Chris Blizzard, a high-profile figure in the Firefox world, has left his job as Mozilla's director of Web platform to join a startup.
"I'm trying something new and starting in the next week or so I'm going to be joining a very small startup that's based in Palo Alto," Blizzard said in his announcement last week on his blog. "I happened to stumble across an amazing team that's doing great (and difficult!) work that deals with the intersection of systems, compilers, and web-scale problems."
Blizzard has been in charge of the "Web platform" work at Mozilla. It may sound like obscure jargon, but what it actually means is tremendously important: the upgrade of the Web from a repository of documents into a foundation for software that runs on everything from mobile phones and cars to tablets and TVs. Much of the work is embodied in the term HTML5, though in technical terms it extends well beyond version 5 of the Hypertext Markup Language standard used to describe Web pages.
Firefox doesn't reach all these markets, but Mozilla and Firefox remain active forces in adapting Web standards so Web apps can span a tremendous range of devices.
New post: opportunity: bit.ly/AgmJlS— Christopher Blizzard (@chrisblizzard) March 17, 2012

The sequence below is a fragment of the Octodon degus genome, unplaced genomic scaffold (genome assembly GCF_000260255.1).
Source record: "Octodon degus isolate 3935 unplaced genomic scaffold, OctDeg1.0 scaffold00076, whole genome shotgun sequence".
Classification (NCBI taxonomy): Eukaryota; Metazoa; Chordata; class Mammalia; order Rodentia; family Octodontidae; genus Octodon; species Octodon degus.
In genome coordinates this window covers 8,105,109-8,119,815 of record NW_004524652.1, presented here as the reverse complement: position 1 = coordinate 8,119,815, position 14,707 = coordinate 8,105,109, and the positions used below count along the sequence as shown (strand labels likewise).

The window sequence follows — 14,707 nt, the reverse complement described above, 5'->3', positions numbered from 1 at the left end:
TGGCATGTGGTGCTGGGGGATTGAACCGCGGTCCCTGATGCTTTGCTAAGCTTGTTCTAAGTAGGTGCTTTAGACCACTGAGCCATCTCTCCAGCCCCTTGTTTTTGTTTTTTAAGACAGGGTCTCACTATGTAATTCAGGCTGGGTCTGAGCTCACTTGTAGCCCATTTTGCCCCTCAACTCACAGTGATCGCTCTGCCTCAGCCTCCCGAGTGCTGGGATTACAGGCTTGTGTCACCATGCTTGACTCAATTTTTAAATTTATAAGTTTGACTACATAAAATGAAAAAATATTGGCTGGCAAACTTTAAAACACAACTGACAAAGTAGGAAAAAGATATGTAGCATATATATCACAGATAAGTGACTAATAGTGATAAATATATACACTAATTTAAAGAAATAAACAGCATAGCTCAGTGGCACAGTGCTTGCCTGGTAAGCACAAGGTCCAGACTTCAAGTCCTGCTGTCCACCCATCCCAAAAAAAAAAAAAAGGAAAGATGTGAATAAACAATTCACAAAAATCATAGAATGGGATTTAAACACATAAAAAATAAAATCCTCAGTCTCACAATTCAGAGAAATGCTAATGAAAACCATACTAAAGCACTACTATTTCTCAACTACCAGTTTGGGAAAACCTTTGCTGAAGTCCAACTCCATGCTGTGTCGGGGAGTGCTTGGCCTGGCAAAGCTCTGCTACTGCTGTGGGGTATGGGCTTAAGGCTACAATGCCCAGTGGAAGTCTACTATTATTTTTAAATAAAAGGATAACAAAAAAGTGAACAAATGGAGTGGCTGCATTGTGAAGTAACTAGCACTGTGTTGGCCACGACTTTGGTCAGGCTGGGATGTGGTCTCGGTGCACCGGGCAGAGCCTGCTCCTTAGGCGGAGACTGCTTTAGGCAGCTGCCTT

Blizzard is a Mozilla old-timer, involved with the group since its 1998 inception, though not always employed by the nonprofit organization. He's not the only one to leave of late. Others in recent months include:
Christian Legnitto, Firefox's former release manager and a key player in the move releasing Firefox every six weeks, left Mozilla to join Facebook. However, he remains active in Mozilla now that Facebook gave him legal approval to work with Mozilla.
Mike Shaver, the former Firefox technical strategy leader, now is.
Vladimir Vukicevic joined DownUnder Geosolutions after instrumental work at Mozilla on projects such as WebGL graphics and the early days of Firefox for Android.
Mike Beltzner, the former director of Firefox, also left Mozilla for DownUnder Geosolutions.
A certain amount of turnover is routine, of course, and these changes took place over many months. And there are good opportunities these days for people with experience in browsers and Web standards as the computing and electronics industries embrace Web apps.
But personnel changes also reduce stability at a time when Mozilla already has plenty of of transitions going on--for example,a year and half ago, and Mozilla is grappling with the crucial issue of mobile browsing at top of Mozilla's priority list.
Unlike with personal computers, where browser choice is taken for granted, Firefox is effectively barred from iOS and Windows Mobile. And on Android, Google's browser--and eventually its new Chrome version for Android--is the one that's installed by default. To try to carve its own niche, Mozilla has a project called Boot to Gecko, or BTG, for a browser-based operating system. For that to stand even the slightest chance against mobile OS giants Android and iOS, Mozilla needs strong Web platform features to arrive on the market quickly, so replacing Blizzard is important.
Mozilla also is dealing with the rise of Chrome, a major new Windows landscape with Windows 8, and the resurgence of Internet Explorer--at least in terms of Microsoft focus.